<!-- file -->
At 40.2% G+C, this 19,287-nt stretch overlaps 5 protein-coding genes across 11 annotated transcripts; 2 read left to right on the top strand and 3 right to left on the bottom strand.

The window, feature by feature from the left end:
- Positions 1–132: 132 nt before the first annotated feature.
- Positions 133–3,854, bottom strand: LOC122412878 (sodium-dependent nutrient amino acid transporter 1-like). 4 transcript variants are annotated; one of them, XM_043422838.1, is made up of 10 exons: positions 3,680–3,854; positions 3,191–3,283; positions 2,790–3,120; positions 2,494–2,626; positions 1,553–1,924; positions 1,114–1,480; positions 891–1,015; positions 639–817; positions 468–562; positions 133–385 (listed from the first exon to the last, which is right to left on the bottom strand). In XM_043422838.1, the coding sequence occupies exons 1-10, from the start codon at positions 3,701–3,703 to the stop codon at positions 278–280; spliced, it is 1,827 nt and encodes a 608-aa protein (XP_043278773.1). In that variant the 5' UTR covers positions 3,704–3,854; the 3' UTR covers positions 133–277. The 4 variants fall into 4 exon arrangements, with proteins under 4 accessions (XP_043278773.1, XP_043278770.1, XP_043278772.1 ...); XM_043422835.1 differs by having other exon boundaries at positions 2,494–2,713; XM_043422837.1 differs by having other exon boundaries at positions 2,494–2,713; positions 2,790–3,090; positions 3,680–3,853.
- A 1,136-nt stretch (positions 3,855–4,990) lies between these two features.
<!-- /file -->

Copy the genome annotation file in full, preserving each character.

At 40.2% G+C, this 19,287-nt stretch overlaps 5 protein-coding genes across 11 annotated transcripts; 2 read left to right on the top strand and 3 right to left on the bottom strand.

The window, feature by feature from the left end:
- Positions 1–132: 132 nt before the first annotated feature.
- Positions 133–3,854, bottom strand: LOC122412878 (sodium-dependent nutrient amino acid transporter 1-like). 4 transcript variants are annotated; one of them, XM_043422838.1, is made up of 10 exons: positions 3,680–3,854; positions 3,191–3,283; positions 2,790–3,120; positions 2,494–2,626; positions 1,553–1,924; positions 1,114–1,480; positions 891–1,015; positions 639–817; positions 468–562; positions 133–385 (listed from the first exon to the last, which is right to left on the bottom strand). In XM_043422838.1, the coding sequence occupies exons 1-10, from the start codon at positions 3,701–3,703 to the stop codon at positions 278–280; spliced, it is 1,827 nt and encodes a 608-aa protein (XP_043278773.1). In that variant the 5' UTR covers positions 3,704–3,854; the 3' UTR covers positions 133–277. The 4 variants fall into 4 exon arrangements, with proteins under 4 accessions (XP_043278773.1, XP_043278770.1, XP_043278772.1 ...); XM_043422835.1 differs by having other exon boundaries at positions 2,494–2,713; XM_043422837.1 differs by having other exon boundaries at positions 2,494–2,713; positions 2,790–3,090; positions 3,680–3,853.
- A 1,136-nt stretch (positions 3,855–4,990) lies between these two features.